When most people think of the word free, we think of something that won’t cost us anything. When many vendors boast that their data center cooling system is “free”, the CIOs they are speaking to need to hand them a dictionary. Free cooling systems are often inadvertently confused with fresh air cooling systems. These systems are not really free unless they are placed in very select (read: very cold) environments. Smart companies are using data centers in colder environments like Iceland to save substantially on cooling costs.
Free cooling designs, unless they are located in cold environments like Iceland, usually cost more money in the long run, and these costs are passed onto the consumer as additional fees. Data centers that are not in this unique position do have other options (although they are sub optimal):
•Liquid Based Cooling Designs
Liquid based designs involve applying small amounts of fluid to remove large amounts of heat. The liquid is applied directly to the server. The heat transfer rate of water or liquid is generally 3-4 thousand times that of air. This fact alone makes these systems better and more efficient than air cooled systems for a data center is not located in ideal environments.
•Evaporative Cooling Systems
Another attractive option is the evaporative cooling systems that come as close as possible to being actually free as a cooling system can come. Evaporative systems are not ideal for all climates or areas though. Many data centers could still benefit from the adiabatic or indirect cooling systems that evaporative cooling offers. American companies are moving to environmentally-friendly data cooling solutions that aim to reduce emissions, energy use, and costs by over 90%.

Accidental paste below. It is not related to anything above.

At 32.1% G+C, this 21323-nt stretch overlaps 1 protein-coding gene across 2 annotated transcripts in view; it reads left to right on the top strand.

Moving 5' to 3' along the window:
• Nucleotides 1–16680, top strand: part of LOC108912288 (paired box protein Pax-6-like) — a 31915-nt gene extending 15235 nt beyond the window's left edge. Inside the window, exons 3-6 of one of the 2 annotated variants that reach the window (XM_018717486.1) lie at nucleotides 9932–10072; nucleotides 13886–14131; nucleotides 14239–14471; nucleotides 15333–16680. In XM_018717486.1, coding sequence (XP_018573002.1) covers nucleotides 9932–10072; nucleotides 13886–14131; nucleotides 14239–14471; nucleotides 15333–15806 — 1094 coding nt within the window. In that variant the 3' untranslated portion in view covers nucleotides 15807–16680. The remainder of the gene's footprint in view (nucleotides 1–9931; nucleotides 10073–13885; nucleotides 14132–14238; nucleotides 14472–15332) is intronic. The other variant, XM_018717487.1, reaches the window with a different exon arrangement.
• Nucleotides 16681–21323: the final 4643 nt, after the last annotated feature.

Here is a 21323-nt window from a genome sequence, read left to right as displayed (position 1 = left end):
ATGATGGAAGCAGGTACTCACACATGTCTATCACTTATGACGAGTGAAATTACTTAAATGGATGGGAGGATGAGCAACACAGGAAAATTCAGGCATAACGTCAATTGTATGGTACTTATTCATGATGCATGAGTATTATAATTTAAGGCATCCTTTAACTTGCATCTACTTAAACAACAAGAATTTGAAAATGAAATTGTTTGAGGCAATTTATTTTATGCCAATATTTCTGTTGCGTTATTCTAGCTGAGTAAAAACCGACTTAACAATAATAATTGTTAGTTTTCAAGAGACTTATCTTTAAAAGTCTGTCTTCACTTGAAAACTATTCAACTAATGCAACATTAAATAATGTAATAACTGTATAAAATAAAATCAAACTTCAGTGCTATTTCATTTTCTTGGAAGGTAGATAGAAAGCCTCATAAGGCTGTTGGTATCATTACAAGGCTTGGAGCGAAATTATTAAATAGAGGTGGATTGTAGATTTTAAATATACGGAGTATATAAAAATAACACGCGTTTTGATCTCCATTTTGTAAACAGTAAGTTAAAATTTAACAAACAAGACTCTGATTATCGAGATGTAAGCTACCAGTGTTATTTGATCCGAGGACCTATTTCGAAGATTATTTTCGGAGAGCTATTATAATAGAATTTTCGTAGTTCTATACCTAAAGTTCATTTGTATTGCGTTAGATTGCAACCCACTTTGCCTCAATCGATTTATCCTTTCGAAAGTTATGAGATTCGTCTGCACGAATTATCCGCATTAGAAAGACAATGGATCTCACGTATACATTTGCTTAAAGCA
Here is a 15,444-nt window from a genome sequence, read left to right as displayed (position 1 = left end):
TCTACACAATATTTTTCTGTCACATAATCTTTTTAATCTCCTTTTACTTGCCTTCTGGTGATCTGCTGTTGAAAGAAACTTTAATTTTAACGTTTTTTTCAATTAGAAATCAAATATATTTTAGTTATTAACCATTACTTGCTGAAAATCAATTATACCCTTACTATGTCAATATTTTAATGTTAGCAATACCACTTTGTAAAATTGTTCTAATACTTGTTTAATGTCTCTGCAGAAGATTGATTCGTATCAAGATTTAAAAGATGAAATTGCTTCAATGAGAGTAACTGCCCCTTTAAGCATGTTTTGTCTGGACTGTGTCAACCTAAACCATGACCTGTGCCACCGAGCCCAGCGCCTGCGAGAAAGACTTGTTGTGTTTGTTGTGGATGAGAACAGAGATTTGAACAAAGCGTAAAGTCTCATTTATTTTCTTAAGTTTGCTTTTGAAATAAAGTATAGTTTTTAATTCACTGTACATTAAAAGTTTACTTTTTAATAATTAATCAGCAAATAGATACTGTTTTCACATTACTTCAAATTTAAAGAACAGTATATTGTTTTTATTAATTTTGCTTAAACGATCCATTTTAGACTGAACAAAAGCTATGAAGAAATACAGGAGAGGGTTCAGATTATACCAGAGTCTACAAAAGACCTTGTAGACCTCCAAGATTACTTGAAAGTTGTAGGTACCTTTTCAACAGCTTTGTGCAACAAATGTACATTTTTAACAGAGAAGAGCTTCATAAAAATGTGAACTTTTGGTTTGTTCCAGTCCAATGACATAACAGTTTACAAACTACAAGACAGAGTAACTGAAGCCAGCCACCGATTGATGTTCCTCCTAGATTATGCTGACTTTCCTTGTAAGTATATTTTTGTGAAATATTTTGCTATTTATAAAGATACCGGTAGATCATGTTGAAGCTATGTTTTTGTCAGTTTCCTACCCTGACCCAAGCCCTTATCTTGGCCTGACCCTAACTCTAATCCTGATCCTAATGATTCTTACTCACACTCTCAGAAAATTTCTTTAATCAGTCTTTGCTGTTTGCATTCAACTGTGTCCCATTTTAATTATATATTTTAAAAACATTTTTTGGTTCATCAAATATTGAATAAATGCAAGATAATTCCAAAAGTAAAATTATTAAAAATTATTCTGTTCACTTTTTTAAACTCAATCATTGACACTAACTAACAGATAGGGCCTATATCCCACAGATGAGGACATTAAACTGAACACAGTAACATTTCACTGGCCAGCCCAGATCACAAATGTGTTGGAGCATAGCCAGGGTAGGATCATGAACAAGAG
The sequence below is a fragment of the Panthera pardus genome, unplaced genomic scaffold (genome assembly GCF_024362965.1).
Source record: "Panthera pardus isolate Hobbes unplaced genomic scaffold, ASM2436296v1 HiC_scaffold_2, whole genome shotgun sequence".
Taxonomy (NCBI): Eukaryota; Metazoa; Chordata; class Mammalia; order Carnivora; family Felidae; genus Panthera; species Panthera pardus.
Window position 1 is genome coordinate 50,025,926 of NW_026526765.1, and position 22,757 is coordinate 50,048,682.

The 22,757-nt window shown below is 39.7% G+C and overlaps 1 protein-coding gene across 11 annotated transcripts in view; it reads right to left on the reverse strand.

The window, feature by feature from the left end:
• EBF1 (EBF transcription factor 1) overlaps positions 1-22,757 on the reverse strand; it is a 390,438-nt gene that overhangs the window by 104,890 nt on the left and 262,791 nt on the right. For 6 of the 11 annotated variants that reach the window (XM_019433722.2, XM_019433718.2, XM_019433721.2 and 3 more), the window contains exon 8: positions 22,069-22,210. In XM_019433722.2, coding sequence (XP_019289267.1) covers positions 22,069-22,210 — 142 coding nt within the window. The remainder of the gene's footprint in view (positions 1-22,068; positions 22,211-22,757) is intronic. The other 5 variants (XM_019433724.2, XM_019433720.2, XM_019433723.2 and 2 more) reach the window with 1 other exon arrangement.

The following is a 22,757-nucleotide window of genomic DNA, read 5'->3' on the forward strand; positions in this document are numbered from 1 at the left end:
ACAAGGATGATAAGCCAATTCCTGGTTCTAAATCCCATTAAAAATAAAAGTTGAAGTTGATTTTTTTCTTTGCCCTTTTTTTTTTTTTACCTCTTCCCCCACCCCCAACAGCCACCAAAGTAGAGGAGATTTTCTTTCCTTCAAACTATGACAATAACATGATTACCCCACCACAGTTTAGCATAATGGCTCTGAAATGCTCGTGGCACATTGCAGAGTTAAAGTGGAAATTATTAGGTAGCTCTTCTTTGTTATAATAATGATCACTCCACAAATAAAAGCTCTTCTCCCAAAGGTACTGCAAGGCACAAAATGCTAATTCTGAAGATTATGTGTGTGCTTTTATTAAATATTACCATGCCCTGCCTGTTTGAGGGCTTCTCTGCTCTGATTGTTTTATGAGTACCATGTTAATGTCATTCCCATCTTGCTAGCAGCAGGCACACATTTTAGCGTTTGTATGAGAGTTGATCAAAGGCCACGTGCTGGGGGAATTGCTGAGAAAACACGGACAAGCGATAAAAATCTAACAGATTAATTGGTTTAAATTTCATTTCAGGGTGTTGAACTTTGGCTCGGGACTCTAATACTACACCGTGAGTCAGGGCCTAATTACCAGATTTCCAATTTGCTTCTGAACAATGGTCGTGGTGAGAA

•Mechanical Cooling Options
More and more companies are turning away from cooling systems that rely strictly on mechanical based solutions to perform their cooling function. Mechanical cooling options are increasingly coming under fire from environmental groups and even large political entities such as the European Union. Raising standards and lowering CO2 and HFC emissions is a goal that is becoming increasingly popular, and increasingly necessary as the EU continues to tighten its regulations every year.
Overall, and unfortunately, vendors trying to push “free cooling” systems are for the most part pushing a cooling solution that will be even more costly in the long run. The exception to this rule is environmentally-friendly data centers located in naturally cold locations, such as Scandinavia. It is here that a data center can offer significant cost savings. For data centers not in this unique position, it would be to choose another solution that would actually drastically reduce costs while also sparing some thought for helping the environment as well.